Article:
The book is becoming more valuable by the day since a number of those interviewed in it have since passed over. Isaac Bonewits, Lady Olivia Robertson, Tim Sebastian and Septimus Myrrddin Bronhave crossed the veil since I recorded their bits. I am immensely grateful to have spoken with them and these may be the last words we will see from them in print.

Do we see some of you in your book?

There is a bit of me in the new book A Legacy of Druids which you will find in the questions I ask. I steered the conversations towards the topics I was interested in and cared about, others might have done it differently. I have another book out that was done in a similar way called Being a Pagan – Druids, Wiccans and Witches Today. That is also a book of interviews and The Huffington Post named it one of the twenty seven most important books on Paganism. I am hoping that A Legacy of Druids will receive similar accolades. 

How long does it take you to write a book, are you a fast writer or a slow writer?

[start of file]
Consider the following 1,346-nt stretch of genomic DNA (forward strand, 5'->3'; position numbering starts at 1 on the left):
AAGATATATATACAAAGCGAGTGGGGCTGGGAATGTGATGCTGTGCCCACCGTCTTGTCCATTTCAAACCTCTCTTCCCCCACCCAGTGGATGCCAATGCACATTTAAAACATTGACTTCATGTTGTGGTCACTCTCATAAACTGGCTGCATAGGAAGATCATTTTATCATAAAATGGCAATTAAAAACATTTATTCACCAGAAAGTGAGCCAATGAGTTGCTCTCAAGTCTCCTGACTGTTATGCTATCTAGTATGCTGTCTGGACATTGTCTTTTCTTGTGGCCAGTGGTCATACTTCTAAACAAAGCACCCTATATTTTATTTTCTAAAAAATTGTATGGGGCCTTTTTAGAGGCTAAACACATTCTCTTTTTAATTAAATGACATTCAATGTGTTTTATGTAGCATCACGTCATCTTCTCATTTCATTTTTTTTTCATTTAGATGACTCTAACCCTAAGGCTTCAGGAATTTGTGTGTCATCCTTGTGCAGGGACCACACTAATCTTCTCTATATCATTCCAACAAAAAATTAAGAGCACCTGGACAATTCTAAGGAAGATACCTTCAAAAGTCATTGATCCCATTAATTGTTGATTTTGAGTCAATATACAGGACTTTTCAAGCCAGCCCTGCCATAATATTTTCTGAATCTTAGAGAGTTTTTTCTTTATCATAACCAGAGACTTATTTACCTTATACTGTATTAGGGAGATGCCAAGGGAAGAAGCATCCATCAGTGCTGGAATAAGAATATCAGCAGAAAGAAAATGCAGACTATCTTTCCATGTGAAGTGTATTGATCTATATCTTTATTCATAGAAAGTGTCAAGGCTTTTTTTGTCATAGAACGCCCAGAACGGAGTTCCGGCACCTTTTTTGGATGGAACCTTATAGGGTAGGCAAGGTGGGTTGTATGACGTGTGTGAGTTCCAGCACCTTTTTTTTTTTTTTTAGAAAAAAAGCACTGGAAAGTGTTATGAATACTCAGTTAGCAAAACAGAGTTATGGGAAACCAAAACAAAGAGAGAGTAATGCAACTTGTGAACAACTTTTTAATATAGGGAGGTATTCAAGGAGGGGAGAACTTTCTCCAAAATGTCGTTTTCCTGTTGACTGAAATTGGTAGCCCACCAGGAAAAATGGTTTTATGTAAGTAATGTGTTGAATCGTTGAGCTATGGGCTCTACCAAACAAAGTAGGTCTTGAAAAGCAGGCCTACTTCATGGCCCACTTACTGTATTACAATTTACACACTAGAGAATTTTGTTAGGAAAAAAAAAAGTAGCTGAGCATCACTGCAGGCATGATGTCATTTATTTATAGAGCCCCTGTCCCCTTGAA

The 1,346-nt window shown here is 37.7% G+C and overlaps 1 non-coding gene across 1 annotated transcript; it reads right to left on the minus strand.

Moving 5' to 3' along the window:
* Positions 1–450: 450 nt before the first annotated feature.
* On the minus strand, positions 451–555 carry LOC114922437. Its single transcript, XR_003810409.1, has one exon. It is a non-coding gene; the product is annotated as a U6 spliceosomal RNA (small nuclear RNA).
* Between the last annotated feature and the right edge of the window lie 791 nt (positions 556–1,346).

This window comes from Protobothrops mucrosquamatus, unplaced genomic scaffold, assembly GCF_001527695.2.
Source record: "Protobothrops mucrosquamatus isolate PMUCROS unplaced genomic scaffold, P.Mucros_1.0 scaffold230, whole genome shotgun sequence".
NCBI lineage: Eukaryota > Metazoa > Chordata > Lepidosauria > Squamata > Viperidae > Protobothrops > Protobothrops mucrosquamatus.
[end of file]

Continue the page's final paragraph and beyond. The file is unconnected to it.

It usually takes me about two years to write a book. Then I hand it over to a reader or readers who make comments and I revise accordingly. Then I hand in the whole book (I have never had luck with queries) to a publisher that I think is suitable for the genre and they make their comments. Then I revise again. Finally the publisher edits and corrects the grammar and spelling and I approve the process, chapter by chapter. After that there is the work of promotion which usually takes at least another year. The exception to all this was the first novel in my Druid trilogy – that took nine years! I was writing other books at the same time but I had never tackled fiction before and I had to learn, step by step. I did not go to school for this, I am not a trained writer, I just do it.